There’s plenty of skill that goes into preparing competition-style barbecue, but most contestants will tell you that it’s really one thing that separates first place from tenth: luck. Luck that conditions are favorable during their cook; luck that every entry gets into its respective entry box flawlessly; and luck that the box finds its way onto the right table of judges.
If you’ve read my blog before, you’ll remember that I’ve said that competition-style barbecue is in a class of its own. Think of it like a regional style of barbecue–without a physical region. It travels from one competition to the next, and its flavors have no obvious counterparts in the many barbecue styles around the country. You’ll rarely find barbecue in a restaurant that assaults your palate, raises your blood pressure, and puts you on a path to diabetes like competition-style barbecue does.
Over the weekend I attended the 27th Annual Jack Daniel’s World Championship Invitational Barbecue (a.k.a. The Jack) in Lynchburg, Tennessee, which I judged in 2014. This year I decided to stay outside of the official judging ring and instead arranged for my own head-to-head tasting of the two most recent grand champions. Last year, Darren and Sherry Warth and their Iowa Smokey D’s BBQ team had the trifecta of luck on their side, and they went home with the crown. The previous year it was Tuffy Stone and Cool Smoke who were grand champions of the The Jack.
This being a Kansas City Barbecue Society contest, there were four smoked meat categories to judge: chicken, pork ribs, pulled pork, and brisket. For my side-table judging, the eating commenced once Tuffy Stone and his dad, George, had blessed their box of chicken. Slices of chicken breast and whole chicken thighs were part of the entry (The Jack requires both dark and white meat), so I started with the Stones’s chicken thighs, which were still recognizable having been spared a sculpting sojourn in a cupcake pan, the preferred plating method by plenty of other cooks. First, I’d like to note that if competition barbecue had an official color, it would be gloss–and this was some glossy chicken. Tender, saucy, sweet, and salty are the hallmarks of this style of smoking, and the chicken from the Stones hit all those notes.
Darren Warth chose to cook wings (technically white meat) along with his chicken thighs. His family was hungry and thus had dibs on most of the leftovers, but I got an extra wing before they were gone. It had the same gloss and flavor notes, but it also expressed a unique grilled flavor that Warth accomplishes by finishing them over charcoal. It was a good chicken wing, and I marked it a notch better than Tuffy Stone’s.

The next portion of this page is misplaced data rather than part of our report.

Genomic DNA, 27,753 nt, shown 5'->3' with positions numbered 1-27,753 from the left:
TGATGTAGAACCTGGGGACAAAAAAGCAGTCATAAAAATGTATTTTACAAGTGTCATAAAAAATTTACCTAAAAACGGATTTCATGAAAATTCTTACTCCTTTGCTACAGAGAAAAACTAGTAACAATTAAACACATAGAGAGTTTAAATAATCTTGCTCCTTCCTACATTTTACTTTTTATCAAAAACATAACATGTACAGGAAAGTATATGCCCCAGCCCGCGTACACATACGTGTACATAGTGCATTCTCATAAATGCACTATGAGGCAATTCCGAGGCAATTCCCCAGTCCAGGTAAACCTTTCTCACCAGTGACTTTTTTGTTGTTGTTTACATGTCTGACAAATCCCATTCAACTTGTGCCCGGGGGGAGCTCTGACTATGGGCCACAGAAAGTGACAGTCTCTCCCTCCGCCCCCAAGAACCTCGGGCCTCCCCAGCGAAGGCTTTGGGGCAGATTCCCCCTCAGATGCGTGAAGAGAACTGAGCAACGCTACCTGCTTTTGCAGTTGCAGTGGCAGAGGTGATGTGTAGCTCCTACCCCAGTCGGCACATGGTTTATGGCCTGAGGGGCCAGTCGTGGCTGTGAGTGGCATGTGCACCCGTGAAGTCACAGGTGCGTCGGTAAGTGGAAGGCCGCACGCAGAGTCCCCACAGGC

Next up: ribs. This was a much closer call. Both versions were on the verge of over-tenderness with a singular texture from edge to edge. A well-developed bark, so highly revered at a good barbecue joint, is frowned upon by the judges. But in the end, I had to give Tuffy’s the nod over Warth’s.
The next round–pulled pork–was harder to judge since all of Tuffy’s “money muscle,” a cylindrical muscle from the pork butt that is well-marbled and juicy, had been served in his official entry box. The remaining pulled pork from both competitors was a little dry and undercooked. This is done on purpose, because the prized money muscle would toughen and/or dry out if cooked any longer, so the rest of the butt is essentially sacrificed and becomes a pretty average version of pulled pork.
In the final category, brisket, the sweetness was toned down, at least on Cool Smoke’s versions. It stood out in stark contrast to the nearly candied chicken. What replaced it was a beefy flavor courtesy of the salty beef broth. The tenderness is praiseworthy, but anyone who enjoys brisket fat or a good crust on their slices will be disappointed. As competition judges have become increasingly averse to those characteristics, they have been bred out of the style in favor of leaner beef with an almost homogenous texture. (Warth joked in a tweet that it “should almost be called competition braising.”)
Of the two briskets, Cool Smoke’s favored the beefy flavors, while Smokey D’s was noticeable sweeter. In fact, when I took a bite of an unfinished Smokey D’s brisket burnt end, it is was uncomfortably salty. Warth assured me that it had to be that way so you could still taste the salt after the sweet sauce was applied. There was a more pronounced bark on the entry from Cool Smoke, but neither offered much smokiness.
After going head-to-head, I saw few significant differences in the entries. I figured they’d both score high enough to be in the running, but Smokey D’s went without a top ten finish for any of their smoked meats. Tuffy Stone, on the other hand, finished the day with a historic victory. He went home with his second grand champion trophy from The Jack in just three years. Only one other barbecue team (Johnny Trigg’s Smokin’ Triggers) has ever won twice at The Jack, which puts Tuffy Stone into some rarified air–and begged the question of just how much luck had to do with it.